At this time of year, the tef has just been planted and Eragrostis can’t be harvested because the rain has made the lands too soggy, so all that’s available is oats and white buffalo grass hay. Lucerne is expensive and many horses are inclined to laminitis or colic if it’s their main source of roughage.
Even if you’ve planted pastures for the horses kept on the farm, they’re often grazed almost down to the roots by the end of winter and are still in a recovery phase come October. The co-op has baled oat hay and white buffalo grass for sale. We know horses eat oats – but what about the latter? And if horses do eat white buffalo grass, could there be unpleasant consequences?
What is white buffalo grass hay?
Two species of grass go under the name of white buffalo grass, Pannicum maximum and Urochloa mozambicensis. Seed companies recommend the latter for grazing.
It is a perennial tufted grass that can grow about 1m high, with fairly broad, slightly hairy leaves. The grass is indigenous to Southern Africa. It grows naturally in wooded grasslands and deciduous bushveld in the Eastern Cape, Free State, Gauteng, KwaZulu-Natal, Mpumalanga and North West.
It is drought tolerant, requires an average annual rainfall of about 710mm and grows on well-drained soil without flooding or waterlogging.
As a perennial pasture, it’s been acclimatised to tropical and subtropical areas in northern Australia, Fiji, Texas, Hawaii, India, Indonesia and Sri Lanka, where it’s known as ‘sabi grass’. In South Africa, it is used as silage or baled hay for feeding beef cattle. It’s also effective for erosion control.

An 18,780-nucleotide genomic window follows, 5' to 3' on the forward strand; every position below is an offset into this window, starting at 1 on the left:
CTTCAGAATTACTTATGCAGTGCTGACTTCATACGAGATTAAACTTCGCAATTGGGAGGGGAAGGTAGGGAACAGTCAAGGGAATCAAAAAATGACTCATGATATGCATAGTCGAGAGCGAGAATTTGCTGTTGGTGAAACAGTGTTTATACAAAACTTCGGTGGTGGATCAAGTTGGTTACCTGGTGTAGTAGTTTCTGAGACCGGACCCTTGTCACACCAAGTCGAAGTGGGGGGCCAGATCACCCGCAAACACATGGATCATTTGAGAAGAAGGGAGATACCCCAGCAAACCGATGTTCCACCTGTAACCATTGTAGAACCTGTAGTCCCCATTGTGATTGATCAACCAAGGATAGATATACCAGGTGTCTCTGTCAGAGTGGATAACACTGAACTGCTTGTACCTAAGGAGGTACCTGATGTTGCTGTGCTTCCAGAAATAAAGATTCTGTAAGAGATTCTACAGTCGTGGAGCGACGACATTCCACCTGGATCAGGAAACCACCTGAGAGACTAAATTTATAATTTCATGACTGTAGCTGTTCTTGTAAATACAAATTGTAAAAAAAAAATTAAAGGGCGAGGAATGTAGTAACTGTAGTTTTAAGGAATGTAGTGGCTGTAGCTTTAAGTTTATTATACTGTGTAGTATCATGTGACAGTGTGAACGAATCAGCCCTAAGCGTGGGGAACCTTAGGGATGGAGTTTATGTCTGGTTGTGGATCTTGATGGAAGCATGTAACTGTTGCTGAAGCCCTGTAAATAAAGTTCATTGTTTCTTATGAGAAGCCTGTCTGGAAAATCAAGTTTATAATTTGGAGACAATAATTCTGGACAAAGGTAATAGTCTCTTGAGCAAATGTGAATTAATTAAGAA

There appears to be no information on whether this grass is suitable for horses. P. maximus has been found to cause colic, but no toxicity has been recorded for U. mozambicensis. Although young growing pastures can yield up to 20% protein, the available protein level is 10% and the total digestible energy about 50% for dry hay. This is lower than good quality Eragrostis, but will provide adequate roughage if horses are also fed concentrated rations (pellets or meal) and a lick.
As horses aren’t ruminants, but use their hind gut to digest roughage, the digestible energy may be higher than that described in the literature. In my experience, horses can graze on white buffalo pastures with cattle, but farmers have told me this isn’t desirable, as the horses graze it too low for cattle to eat. They can also damage the pasture, grazing it down to the point where it won’t regrow.
On natural grazing, horses appear to find it just as palatable as other grasses. There was, however, a question as to whether grazing horses accustomed to eating tef and Eragrostis hay would find white buffalo grass hay palatable.
But, as the photograph shows, a herd of six horses on winter grazing were more than happy to consume the hay. They also gained weight and the bale (which weighed about 400kg) lasted them about three weeks.
Email Dr Mac at [email protected]. Use ‘Horse talk’ in the subject line of your email.